# Chemistry of Detonations - Kamlet M.J.

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Ð=Êð<?ô, K = 15.58, (8)

and

/^Ëô^è+ßðî), Ë=1.01, ?=1.30, (9)

where P is expressed in kilobars, D in millimeters per microsecond, N in moles of gas per gram of explosive, M in grams of gas per mole of gas, Q in calories per gram, and po in grams per cubic centimeter.

As a first test of these equations, values of N, M, and Q are taken from ruby print-outs as reported by Hurwitz16 to compare Pcaio (Eq. 8) and Dcaic (Eq. 9) with Phuby and Drvby for several representative explosives at typical loading densities. The results are given in Table III.

It is seen that substituting Aruby, ATruby, and (?ruby into Eqs. (8) and (9) leads to detonation pressures and velocities which differ only nominally from values predicted by the computer. The problem of a suitable method for simple hand calculation pf these

Table IV. Detonation product ratios as predicted by ruby.

Explosive Product Loading density (g/cc)

1.0 1.2 1.4 1.6

TNT, Z ** 1.64 co*/co 0.56 1.00 2.74 7.13 8.83

H*0/H, 27.8 93.9 373 1981 2497

HMX, Z** 1.9 COt/CO 0.37 0.94 2.73 10.52 254

H»0/Hs 26.0 118.4 754 8894 10«

Tetryl,Z**1.7, ÑÎã/ÑÎ 0.47 1.05 2.57 7.76 15.41

H20/H2 24.8 91.2 412 2876 10*

DATBfZ= 1.788, COt/CO 0.60 1.35 3.30 9.38 31.26

H20/H, 32.0 119.1 529 3298 10*

detonation properties resolves itself to finding a reasonable scheme for estimating N, M, and Q without the assistance of the computer.

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VI. ESTIMATION OF N, Mt AND Q\ THE H20-C02 ARBITRARY

Product compositions at the Chapman-Jouguet state and in the subsequent expansion of the detonation gases depend most strongly on the two important equilibria,

2 C0?=±C02+C, Äß0=-41.2 kcal, (10)

H2+C0*=±H20+C, Äß0 = -31.4êñà1. (11)

From LeChatelier’s principle, higher pressures (higher densities) should shift these equilibria to the right, higher temperatures to the left. Since ruby treats carbon as a condensed phase (and thus of unit activity), its amount does not materially affect the equilibria and, so long as at least some solid carbon appears, the ratios (ÑÎã/ÑÎ) and (H^D/H3) are rough measures of the equilibrium positions, ruby’s predictions of these ratios for some typical explosives are given in Table IV.

As is shown, the computer predicts high (ØÝ/Í2) ratios for C-H-N-0 explosives at Po> 1.0 g/cc so that, for practical calculational purposes, Equilibrium (11) may be considered as invariantly to the right at all loading densities under consideration.19 The 2 CO2+C reaction, on the other hand, is in a region of shifting equilibrium and may be considered as predominantly to the right only at the higher loading densities (i.e., greater than 1.6 or 1.7 g/cc).

This study had as its original purpose to develop a simple method of intercomparing detonation properties of experimental C-H-N-0 high explosives. Such materials generally have crystal densities of 1.7—1.9 g/cc, and are most often used at high proportions of theoretical maximum density. For these explosives it was therefore considered a reasonable first approxima-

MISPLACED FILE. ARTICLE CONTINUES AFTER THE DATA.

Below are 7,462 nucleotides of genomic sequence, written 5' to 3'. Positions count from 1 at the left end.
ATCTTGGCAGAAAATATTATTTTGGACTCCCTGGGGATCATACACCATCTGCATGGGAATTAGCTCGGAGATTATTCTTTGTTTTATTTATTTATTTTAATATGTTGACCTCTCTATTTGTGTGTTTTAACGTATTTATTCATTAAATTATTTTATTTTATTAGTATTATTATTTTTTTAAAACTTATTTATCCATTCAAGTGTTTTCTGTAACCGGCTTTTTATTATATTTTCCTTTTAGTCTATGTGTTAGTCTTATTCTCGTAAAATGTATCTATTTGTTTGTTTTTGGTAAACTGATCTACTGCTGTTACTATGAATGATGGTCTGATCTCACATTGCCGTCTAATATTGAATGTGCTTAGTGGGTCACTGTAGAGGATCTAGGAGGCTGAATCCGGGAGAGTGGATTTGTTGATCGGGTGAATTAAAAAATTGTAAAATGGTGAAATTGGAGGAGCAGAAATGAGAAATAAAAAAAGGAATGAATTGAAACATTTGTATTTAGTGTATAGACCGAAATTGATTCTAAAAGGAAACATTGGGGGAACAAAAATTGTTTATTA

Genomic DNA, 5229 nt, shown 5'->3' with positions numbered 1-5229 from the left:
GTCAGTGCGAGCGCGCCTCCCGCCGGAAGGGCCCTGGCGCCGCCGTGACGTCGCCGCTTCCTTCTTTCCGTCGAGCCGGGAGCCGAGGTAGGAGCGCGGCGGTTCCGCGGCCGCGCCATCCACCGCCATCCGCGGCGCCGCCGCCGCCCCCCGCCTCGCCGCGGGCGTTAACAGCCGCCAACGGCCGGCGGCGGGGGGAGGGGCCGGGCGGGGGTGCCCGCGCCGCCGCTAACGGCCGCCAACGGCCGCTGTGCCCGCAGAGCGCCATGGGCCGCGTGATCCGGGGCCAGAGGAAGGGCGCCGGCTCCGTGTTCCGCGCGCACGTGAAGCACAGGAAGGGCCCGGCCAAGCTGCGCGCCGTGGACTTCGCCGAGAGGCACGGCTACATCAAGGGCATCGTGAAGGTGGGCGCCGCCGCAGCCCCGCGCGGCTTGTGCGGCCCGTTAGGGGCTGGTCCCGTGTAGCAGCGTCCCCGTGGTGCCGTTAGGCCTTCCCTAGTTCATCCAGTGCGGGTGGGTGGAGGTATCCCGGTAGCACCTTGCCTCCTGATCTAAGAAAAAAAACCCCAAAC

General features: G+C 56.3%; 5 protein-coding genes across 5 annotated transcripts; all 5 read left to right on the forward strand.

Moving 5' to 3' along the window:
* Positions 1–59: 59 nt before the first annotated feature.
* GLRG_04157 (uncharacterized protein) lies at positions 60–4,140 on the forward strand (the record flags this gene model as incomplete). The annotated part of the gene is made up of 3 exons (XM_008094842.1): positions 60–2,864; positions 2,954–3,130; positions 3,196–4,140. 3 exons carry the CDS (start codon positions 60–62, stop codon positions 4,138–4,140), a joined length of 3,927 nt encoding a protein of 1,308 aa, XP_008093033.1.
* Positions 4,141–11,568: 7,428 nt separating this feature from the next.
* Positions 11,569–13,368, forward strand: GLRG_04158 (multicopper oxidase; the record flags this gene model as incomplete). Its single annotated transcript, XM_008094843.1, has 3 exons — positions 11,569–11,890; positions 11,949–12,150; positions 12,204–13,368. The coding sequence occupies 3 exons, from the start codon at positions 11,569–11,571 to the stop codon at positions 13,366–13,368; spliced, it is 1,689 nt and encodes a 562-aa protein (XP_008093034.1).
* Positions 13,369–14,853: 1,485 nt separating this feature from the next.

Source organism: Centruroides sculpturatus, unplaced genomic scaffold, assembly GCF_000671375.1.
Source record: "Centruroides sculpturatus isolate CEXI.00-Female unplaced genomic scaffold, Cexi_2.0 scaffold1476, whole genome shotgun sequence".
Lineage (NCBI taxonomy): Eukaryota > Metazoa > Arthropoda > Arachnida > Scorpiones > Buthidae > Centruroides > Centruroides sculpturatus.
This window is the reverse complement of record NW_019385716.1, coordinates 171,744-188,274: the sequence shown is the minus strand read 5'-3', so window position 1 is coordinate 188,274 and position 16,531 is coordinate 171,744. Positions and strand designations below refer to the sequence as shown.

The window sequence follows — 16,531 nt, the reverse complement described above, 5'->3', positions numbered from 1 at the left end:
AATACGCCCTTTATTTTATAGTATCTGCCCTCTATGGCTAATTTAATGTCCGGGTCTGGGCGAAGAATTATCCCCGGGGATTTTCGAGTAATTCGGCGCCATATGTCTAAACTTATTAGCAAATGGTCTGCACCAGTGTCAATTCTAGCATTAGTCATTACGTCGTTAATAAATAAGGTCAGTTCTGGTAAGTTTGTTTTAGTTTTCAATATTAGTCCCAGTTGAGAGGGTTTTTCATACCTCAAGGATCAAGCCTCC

tion to assume that Equilibrium (10) was also to the right in the detonation state.

Provided that no other species than N2, H20, COo, CO, and H2 are present in appreciable amounts in the detonation gases (and ruby predicts less than 2 mole % extraneous species at 1.0 g/cc, lesser amounts at higher loading densities), situations where Equilibria (10) and (11) are each predominantly to one extreme or the other are described concisely by the various arbitrary assumptions of detonation-product compositions. Thus the H2O-CO-CO2 arbitrary, already mentioned, represents Equilibrium (10) as being predominantly to the left and Equilibrium (11) predominantly to the right; the CO-H2O-CO2 arbitrary (which is of interest only for under balanced explosives wherein free carbon remains available to participate in the C+H2O reaction) represents both equilibria as being predominantly to the left. In a like manner, the condition in Table IV at the bigher densities, where Equilibria (10) and (11) are both predominantly to the right, may be represented by an H2O-CO2 arbitrary. The latter arbitrary, which, will provide the basis for our estimating N, Mf and Q in the present calculations, predicts N2, ÍãÎ, and COj, but not CO, as the important detonation products, with H4O having priority in formation over CO2.

Given an explosive compound of composition CoHbNcOd in which there is at least enough oxygen to convert hydrogen to ÙÝ but no more than is also required to convert carbon to CO2, the H2O—CO2 arbitrary calls for the formation of detonation products according to the following decomposition equation:

ÑÄØËã^ñ N2+|6 H20+(^-i&) CO,

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